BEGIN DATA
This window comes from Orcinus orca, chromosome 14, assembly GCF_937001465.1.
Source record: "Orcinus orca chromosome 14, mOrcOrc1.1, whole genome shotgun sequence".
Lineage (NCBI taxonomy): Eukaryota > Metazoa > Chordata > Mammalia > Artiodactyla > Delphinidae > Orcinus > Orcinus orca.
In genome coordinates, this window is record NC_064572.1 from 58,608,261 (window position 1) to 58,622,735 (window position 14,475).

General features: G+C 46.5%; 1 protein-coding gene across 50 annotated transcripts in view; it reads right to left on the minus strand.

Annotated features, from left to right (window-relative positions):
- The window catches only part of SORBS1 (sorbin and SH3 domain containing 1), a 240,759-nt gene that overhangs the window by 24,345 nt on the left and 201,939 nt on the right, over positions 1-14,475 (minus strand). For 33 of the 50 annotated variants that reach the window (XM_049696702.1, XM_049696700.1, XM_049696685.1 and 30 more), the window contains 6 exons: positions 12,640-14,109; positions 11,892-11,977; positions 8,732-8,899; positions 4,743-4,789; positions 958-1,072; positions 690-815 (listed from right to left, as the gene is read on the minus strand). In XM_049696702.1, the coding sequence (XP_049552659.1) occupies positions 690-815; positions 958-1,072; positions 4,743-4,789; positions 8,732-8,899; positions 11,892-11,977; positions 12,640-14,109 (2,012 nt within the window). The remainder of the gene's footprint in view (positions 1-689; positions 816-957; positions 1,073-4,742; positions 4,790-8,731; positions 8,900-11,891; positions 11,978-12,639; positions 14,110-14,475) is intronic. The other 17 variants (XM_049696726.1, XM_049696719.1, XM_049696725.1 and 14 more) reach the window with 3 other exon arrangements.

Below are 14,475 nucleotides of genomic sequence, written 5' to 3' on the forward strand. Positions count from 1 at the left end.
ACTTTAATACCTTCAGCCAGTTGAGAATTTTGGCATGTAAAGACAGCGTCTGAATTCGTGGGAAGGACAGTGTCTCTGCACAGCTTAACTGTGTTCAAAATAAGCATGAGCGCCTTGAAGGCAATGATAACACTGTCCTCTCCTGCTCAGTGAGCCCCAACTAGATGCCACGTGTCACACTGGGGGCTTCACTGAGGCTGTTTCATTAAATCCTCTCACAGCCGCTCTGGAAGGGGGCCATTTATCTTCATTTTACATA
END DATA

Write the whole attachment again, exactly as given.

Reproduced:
This window comes from Orcinus orca, chromosome 14, assembly GCF_937001465.1.
Source record: "Orcinus orca chromosome 14, mOrcOrc1.1, whole genome shotgun sequence".
Lineage (NCBI taxonomy): Eukaryota > Metazoa > Chordata > Mammalia > Artiodactyla > Delphinidae > Orcinus > Orcinus orca.
In genome coordinates, this window is record NC_064572.1 from 58,608,261 (window position 1) to 58,622,735 (window position 14,475).

General features: G+C 46.5%; 1 protein-coding gene across 50 annotated transcripts in view; it reads right to left on the minus strand.

Annotated features, from left to right (window-relative positions):
- The window catches only part of SORBS1 (sorbin and SH3 domain containing 1), a 240,759-nt gene that overhangs the window by 24,345 nt on the left and 201,939 nt on the right, over positions 1-14,475 (minus strand). For 33 of the 50 annotated variants that reach the window (XM_049696702.1, XM_049696700.1, XM_049696685.1 and 30 more), the window contains 6 exons: positions 12,640-14,109; positions 11,892-11,977; positions 8,732-8,899; positions 4,743-4,789; positions 958-1,072; positions 690-815 (listed from right to left, as the gene is read on the minus strand). In XM_049696702.1, the coding sequence (XP_049552659.1) occupies positions 690-815; positions 958-1,072; positions 4,743-4,789; positions 8,732-8,899; positions 11,892-11,977; positions 12,640-14,109 (2,012 nt within the window). The remainder of the gene's footprint in view (positions 1-689; positions 816-957; positions 1,073-4,742; positions 4,790-8,731; positions 8,900-11,891; positions 11,978-12,639; positions 14,110-14,475) is intronic. The other 17 variants (XM_049696726.1, XM_049696719.1, XM_049696725.1 and 14 more) reach the window with 3 other exon arrangements.

Below are 14,475 nucleotides of genomic sequence, written 5' to 3' on the forward strand. Positions count from 1 at the left end.
ACTTTAATACCTTCAGCCAGTTGAGAATTTTGGCATGTAAAGACAGCGTCTGAATTCGTGGGAAGGACAGTGTCTCTGCACAGCTTAACTGTGTTCAAAATAAGCATGAGCGCCTTGAAGGCAATGATAACACTGTCCTCTCCTGCTCAGTGAGCCCCAACTAGATGCCACGTGTCACACTGGGGGCTTCACTGAGGCTGTTTCATTAAATCCTCTCACAGCCGCTCTGGAAGGGGGCCATTTATCTTCATTTTACATA